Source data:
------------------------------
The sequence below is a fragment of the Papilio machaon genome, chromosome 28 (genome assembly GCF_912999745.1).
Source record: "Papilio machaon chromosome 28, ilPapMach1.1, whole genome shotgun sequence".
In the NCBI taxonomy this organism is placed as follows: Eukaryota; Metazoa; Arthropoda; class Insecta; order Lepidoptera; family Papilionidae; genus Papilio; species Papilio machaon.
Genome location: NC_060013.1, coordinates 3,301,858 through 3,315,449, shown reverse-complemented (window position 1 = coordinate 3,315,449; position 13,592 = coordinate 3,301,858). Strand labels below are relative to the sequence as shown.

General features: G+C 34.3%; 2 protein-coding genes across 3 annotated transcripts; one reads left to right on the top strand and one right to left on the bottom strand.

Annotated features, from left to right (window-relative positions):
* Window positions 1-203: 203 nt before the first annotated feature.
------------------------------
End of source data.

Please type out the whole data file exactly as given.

The sequence below is a fragment of the Papilio machaon genome, chromosome 28 (genome assembly GCF_912999745.1).
Source record: "Papilio machaon chromosome 28, ilPapMach1.1, whole genome shotgun sequence".
In the NCBI taxonomy this organism is placed as follows: Eukaryota; Metazoa; Arthropoda; class Insecta; order Lepidoptera; family Papilionidae; genus Papilio; species Papilio machaon.
Genome location: NC_060013.1, coordinates 3,301,858 through 3,315,449, shown reverse-complemented (window position 1 = coordinate 3,315,449; position 13,592 = coordinate 3,301,858). Strand labels below are relative to the sequence as shown.

General features: G+C 34.3%; 2 protein-coding genes across 3 annotated transcripts; one reads left to right on the top strand and one right to left on the bottom strand.

Annotated features, from left to right (window-relative positions):
* Window positions 1-203: 203 nt before the first annotated feature.